Jury to decide fate of Florida brothers

Published: Sep. 6, 2002 at 3:18 PM EDT|Updated: Jun. 17, 2003 at 6:56 PM EDT
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(Pensacola, Fla.-AP) Sept. 6, 2002 - The case against 13- and 14-year-old brothers accused of a deadly baseball bat attack on their father is headed for the jury.

Deliberations were set to begin Friday in the first-degree murder trial of Alex and Derek King, who face mandatory life in prison without parole if convicted.

In an unusual twist, it is the second trial in the same killing. Convicted child molester Ricky Chavis, 40, was also tried under a completely different theory of the crime — that he wielded the aluminum bat that killed Terry King. The verdict reached last week in his trial was sealed until the King brothers' trial ends. He faces the same sentence.

On Thursday, prosecutor David Rimmer asked jurors not to be swayed by anger with Chavis.

"You don't like Chavis?" Rimmer said. "Nobody likes Chavis. Chavis is the kind of guy everybody wants to hate. What's lower than a child molester?"

Firefighters found the body of Terry King, also 40, on a recliner inside his burning home, and the brothers confessed to police a day after the slaying. The pair now say Chavis is the real killer.

But Rimmer said the boys were telling the truth the first time, and that their confessions are filled with the kind of detail only someone who was there would have known.

Defense lawyers contended the boys confessed to protect Chavis and parroted what he had coached them to say. That included such gory details as being able to see the victim's brain through a hole in his head and the raspy sound of his last gasps.

"Everyone in this courtroom can repeat those details," said James Stokes, Alex's lawyer. "The boys' stories line up because the boys' stories are rehearsed."

The boys changed their stories more than four months after the murder, telling a grand jury Chavis killed Terry King while the brothers hid in the trunk of Chavis' car. The grand jury then indicted Chavis.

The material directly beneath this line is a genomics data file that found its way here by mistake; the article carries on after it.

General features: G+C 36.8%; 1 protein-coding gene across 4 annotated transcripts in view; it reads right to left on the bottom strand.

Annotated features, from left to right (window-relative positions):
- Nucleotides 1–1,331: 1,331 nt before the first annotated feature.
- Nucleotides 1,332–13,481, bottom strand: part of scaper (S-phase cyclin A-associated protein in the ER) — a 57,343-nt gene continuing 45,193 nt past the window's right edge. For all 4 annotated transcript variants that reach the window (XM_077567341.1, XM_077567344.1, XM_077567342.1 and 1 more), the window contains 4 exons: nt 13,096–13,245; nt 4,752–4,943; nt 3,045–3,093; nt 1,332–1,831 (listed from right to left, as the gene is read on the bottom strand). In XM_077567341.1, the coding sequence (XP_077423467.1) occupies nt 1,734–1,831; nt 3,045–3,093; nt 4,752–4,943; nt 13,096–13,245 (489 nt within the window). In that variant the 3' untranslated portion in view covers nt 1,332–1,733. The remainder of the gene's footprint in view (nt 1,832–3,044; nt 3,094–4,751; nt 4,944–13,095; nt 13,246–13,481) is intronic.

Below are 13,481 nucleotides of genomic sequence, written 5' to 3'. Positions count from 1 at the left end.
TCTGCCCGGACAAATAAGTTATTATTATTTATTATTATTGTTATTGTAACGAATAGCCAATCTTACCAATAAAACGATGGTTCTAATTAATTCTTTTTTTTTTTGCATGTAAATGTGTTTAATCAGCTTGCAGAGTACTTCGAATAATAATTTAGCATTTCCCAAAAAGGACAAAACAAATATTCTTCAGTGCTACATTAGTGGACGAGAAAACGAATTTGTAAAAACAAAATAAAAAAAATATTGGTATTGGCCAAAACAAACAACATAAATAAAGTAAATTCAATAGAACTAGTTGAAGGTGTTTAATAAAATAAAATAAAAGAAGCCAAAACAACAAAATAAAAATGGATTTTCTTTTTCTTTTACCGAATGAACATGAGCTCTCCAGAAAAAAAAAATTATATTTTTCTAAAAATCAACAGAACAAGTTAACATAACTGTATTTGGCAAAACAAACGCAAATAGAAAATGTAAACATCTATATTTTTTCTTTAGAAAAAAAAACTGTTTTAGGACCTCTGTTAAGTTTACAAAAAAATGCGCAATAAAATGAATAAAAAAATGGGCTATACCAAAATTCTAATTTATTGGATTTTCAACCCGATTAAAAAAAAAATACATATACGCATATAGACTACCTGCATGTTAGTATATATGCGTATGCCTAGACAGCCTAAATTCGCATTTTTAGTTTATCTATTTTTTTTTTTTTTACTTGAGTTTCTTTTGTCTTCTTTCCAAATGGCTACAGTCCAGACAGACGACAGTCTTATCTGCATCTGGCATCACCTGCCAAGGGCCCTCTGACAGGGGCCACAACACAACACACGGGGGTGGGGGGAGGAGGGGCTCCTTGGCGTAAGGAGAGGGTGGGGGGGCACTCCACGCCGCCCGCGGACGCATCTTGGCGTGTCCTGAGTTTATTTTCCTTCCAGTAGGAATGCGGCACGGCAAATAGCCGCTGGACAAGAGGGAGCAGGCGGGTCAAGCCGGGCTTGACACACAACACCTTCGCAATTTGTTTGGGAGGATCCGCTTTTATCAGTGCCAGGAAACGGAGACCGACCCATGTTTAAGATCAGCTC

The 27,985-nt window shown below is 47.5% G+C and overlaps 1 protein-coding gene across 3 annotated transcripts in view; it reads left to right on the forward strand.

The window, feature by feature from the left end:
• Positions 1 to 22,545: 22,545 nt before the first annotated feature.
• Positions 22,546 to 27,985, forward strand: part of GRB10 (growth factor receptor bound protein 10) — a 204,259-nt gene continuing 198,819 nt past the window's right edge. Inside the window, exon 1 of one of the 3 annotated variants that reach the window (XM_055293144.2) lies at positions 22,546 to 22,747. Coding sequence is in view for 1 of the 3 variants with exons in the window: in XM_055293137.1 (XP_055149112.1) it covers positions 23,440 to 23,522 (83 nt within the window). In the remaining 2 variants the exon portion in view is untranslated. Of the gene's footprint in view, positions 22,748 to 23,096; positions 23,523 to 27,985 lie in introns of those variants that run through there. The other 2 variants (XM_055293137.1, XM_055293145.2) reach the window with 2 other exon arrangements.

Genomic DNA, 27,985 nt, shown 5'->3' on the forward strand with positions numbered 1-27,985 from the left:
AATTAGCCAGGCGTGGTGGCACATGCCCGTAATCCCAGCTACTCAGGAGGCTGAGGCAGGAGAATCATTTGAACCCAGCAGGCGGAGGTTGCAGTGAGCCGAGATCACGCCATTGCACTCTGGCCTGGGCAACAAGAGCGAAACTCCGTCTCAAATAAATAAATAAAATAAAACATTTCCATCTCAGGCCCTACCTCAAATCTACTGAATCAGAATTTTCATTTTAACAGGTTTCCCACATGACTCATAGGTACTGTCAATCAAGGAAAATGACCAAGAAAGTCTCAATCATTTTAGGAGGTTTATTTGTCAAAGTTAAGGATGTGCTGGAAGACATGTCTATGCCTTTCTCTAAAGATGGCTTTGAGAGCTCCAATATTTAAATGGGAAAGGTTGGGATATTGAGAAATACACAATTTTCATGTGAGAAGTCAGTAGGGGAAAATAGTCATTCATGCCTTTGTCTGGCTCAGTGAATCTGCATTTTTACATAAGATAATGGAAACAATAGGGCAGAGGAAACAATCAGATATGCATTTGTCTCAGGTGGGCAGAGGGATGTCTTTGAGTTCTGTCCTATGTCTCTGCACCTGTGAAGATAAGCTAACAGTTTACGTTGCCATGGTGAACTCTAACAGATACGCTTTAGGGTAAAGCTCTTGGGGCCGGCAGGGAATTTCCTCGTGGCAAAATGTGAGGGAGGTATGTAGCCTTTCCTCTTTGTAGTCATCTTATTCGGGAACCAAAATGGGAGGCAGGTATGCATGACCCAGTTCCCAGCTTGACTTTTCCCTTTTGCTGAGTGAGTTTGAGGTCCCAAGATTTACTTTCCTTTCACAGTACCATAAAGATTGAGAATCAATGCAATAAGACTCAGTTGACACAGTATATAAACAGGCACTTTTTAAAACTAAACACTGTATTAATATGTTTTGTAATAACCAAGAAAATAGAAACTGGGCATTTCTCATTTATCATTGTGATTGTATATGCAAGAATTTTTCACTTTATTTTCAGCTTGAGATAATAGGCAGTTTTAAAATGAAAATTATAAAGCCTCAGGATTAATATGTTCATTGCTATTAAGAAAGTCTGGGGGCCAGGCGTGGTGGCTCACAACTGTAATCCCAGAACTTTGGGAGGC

Rimmer argued Derek swung the bat while Alex urged him to commit the killing, just as the brothers had originally confessed.

Earlier Thursday, Derek King took the witness stand only to tell Circuit Judge Frank Bell he would not testify in his own defense.

"Yes sir, it was my decision," he said in a clear, strong voice.

His soft-spoken brother testified Wednesday that the boys took the blame because they wanted to live with Chavis, and that he had told them they would be exonerated by claiming self-defense because they are juveniles. Both boys testified against Chavis last week.

Sharon Potter, one of Derek King's lawyers, said in her closing argument that the boys had no motive to kill their father, but that Chavis did. She said Chavis wanted to keep Terry King from finding out he was having sex with Alex.

Rimmer said the boys' motive was to escape a controlling father and live with Chavis, who allowed the boys to play video games, stay up late watching television and smoke marijuana when they went to his house after running away from home 10 days before the killing.

He also pointed to Alex's affection for Chavis, reading from several love letters he had written including one that ended "Before I met Rick I was straight, but now I am gay."

posted 11:13am by Chris Rees